Thursday 23 October 2008

World Series Beer: Game 1

I love baseball almost as much as I love beer. Enjoying them together is a sure-fire winner. This week sees the final games of the year, a best-of-seven series between the Tampa Bay Rays and the Philadelphia Phillies to determine the World Series Champions.

Yesterday morning, less than 24 hours before the first pitch of the series was thrown, I had an idea. This idea of mine was to drink a different American beer during each game of the World Series. It’s not the most amazing of ideas, granted, but it works just fine for me.

I checked the beer reserves in the garage and under the stairs and, sure enough, I had some American beers. Of course I had some. I have a real thing for beer brewed across the pond right now, loving their brash over-the-top-ness, the way they’re rejuvenating old styles and adding their own yankee twist, the sheer variety of beer being made, and just how good much of it is. It’s frankly quite exciting (there are those ardent oldies who dismiss the Americans off-hand, but I greet their brews with open arms and an open mouth).

The only trouble I can foresee for this little mission of mine is that I only have four bottles of American brewed beer in the house, and one of these I only want to open if there is a seventh, and deciding, game (to say it’s a ‘special’ beer is to place too high a value on it; I just want to save it for an ‘occasion’). There will come a scramble to find more beers over the weekend (if only this idea would have come to me a few weeks ago, I’d be fully prepared with a fridge well-stocked with state-side treats. Nevermind.).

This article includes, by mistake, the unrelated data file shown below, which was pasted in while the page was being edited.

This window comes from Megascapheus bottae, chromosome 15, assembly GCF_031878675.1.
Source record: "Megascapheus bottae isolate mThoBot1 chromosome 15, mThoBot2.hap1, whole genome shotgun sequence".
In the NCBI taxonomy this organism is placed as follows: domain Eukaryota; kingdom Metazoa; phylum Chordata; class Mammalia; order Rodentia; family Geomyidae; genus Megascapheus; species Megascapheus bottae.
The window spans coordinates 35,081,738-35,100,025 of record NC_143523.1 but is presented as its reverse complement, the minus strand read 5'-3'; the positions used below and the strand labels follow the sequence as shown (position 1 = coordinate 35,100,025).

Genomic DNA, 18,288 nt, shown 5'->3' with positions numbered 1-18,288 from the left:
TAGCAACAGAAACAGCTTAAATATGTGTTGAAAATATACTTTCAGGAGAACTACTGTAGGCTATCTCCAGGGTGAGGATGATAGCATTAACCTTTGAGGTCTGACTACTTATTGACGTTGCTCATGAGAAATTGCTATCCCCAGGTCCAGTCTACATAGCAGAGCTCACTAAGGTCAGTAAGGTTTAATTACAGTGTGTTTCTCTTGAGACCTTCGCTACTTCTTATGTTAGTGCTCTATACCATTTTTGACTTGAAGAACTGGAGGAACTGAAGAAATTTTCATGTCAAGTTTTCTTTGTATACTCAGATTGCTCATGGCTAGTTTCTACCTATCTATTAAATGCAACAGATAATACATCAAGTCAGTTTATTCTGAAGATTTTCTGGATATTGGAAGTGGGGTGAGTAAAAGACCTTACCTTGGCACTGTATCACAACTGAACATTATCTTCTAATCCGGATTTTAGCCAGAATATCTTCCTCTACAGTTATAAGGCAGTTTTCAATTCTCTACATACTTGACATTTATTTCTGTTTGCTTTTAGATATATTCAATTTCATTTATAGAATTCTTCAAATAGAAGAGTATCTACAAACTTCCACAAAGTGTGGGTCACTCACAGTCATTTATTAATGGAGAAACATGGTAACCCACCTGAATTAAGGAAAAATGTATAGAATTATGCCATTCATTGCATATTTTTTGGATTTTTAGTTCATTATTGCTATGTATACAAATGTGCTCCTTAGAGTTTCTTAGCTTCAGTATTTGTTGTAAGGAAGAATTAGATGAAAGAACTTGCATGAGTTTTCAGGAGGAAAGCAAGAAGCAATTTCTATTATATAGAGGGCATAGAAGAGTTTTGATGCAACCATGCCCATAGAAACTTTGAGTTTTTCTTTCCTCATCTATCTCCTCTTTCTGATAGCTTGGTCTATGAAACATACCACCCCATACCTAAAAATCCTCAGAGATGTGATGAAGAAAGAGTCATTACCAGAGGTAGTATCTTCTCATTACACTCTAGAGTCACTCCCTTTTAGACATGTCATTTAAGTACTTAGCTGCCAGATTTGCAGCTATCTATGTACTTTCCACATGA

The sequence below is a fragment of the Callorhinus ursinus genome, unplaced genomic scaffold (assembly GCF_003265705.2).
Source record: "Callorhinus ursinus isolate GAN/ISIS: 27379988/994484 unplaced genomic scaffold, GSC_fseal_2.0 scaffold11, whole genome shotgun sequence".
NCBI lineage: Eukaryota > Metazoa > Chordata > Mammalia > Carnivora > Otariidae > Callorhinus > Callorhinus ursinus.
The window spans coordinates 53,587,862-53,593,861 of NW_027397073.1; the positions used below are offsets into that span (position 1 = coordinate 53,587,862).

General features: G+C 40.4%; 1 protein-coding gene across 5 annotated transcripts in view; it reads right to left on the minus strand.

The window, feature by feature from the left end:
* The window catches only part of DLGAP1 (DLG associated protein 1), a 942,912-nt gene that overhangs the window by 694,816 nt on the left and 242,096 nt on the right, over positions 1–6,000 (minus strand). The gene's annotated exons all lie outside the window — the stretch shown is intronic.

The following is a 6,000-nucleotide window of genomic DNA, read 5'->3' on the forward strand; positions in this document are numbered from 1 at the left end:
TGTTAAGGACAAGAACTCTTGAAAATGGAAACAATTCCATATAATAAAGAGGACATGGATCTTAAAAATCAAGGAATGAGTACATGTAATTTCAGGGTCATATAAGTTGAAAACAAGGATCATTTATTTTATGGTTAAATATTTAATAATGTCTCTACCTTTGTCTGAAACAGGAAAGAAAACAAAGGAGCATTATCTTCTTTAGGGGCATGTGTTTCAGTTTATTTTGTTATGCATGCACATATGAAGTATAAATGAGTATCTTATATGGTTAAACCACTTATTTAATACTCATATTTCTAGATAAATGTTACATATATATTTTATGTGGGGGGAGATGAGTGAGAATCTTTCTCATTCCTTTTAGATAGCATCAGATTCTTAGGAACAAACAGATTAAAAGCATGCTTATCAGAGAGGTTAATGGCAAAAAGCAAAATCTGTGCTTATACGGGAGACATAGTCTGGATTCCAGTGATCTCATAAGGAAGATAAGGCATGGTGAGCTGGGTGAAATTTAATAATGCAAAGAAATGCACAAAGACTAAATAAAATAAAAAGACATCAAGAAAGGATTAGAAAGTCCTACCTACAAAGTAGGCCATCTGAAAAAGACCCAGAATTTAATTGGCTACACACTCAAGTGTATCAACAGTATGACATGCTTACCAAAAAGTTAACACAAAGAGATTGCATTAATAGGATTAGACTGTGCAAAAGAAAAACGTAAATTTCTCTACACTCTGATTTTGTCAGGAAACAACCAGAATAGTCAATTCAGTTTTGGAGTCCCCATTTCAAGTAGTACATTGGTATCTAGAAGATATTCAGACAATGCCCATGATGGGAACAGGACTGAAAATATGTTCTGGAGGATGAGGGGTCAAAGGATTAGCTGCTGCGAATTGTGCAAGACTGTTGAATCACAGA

Game 1. Beer 1. Dogtoberfest Märzen Ale (5.2%) by Flying Dog Ales (see their website here).

I had to start with this beer, it seemed fitting that the final acts of the ‘Hunt for October’ were watched with a special Oktoberfest beer in hand. Dogtoberfest won a Gold medal for best German-Style Märzen at the Great American Beer Festival just a few days ago, so I was expecting something pretty-damn good.

It pours a deep amber/flame colour with a whispy lace of foam. The nose is an ever-developing compendium of juicy fruits, berries and citrus, and a depth of roasted malt to begin, moving into sweeter candy and pastry-like malt. In the mouth there is burnt caramel to begin then this is swept away by the hops which grow and grow in stature, finishing well after the beer is swallowed. But unfortunately there is a watery-ness in the middle which makes it seem like it’s missing something important. If you’ll allow me a baseball metaphor, it’s like a ball which is hit deep for a home run: First there is the initial wallop of the bat against the ball, then the crowd freeze, not sure if it’s hit hard enough or not, then they slowly rise, getting louder and louder as the ball hits a fans glove for a home run, and the cheer continues until the batter has returned to his dugout.

It’s a pretty good beer. But not spectacular. However, it was much more enjoyable than the Backstreet Boys’ attempt at the national anthem.

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